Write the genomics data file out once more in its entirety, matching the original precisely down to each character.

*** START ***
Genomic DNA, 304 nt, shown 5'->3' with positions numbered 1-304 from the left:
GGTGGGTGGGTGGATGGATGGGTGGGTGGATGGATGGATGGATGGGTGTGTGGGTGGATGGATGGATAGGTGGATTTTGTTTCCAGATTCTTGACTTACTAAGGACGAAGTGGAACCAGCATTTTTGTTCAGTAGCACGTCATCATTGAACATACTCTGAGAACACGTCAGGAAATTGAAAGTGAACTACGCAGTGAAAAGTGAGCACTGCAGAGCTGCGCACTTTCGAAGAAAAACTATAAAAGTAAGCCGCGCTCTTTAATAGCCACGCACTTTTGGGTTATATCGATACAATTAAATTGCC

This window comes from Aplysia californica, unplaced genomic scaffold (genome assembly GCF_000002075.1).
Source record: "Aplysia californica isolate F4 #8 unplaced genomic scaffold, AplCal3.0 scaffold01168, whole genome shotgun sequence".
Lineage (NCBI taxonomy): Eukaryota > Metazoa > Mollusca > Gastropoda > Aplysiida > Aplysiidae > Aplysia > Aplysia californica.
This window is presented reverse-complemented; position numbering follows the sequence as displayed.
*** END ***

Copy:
Genomic DNA, 304 nt, shown 5'->3' with positions numbered 1-304 from the left:
GGTGGGTGGGTGGATGGATGGGTGGGTGGATGGATGGATGGATGGGTGTGTGGGTGGATGGATGGATAGGTGGATTTTGTTTCCAGATTCTTGACTTACTAAGGACGAAGTGGAACCAGCATTTTTGTTCAGTAGCACGTCATCATTGAACATACTCTGAGAACACGTCAGGAAATTGAAAGTGAACTACGCAGTGAAAAGTGAGCACTGCAGAGCTGCGCACTTTCGAAGAAAAACTATAAAAGTAAGCCGCGCTCTTTAATAGCCACGCACTTTTGGGTTATATCGATACAATTAAATTGCC

This window comes from Aplysia californica, unplaced genomic scaffold (genome assembly GCF_000002075.1).
Source record: "Aplysia californica isolate F4 #8 unplaced genomic scaffold, AplCal3.0 scaffold01168, whole genome shotgun sequence".
Lineage (NCBI taxonomy): Eukaryota > Metazoa > Mollusca > Gastropoda > Aplysiida > Aplysiidae > Aplysia > Aplysia californica.
This window is presented reverse-complemented; position numbering follows the sequence as displayed.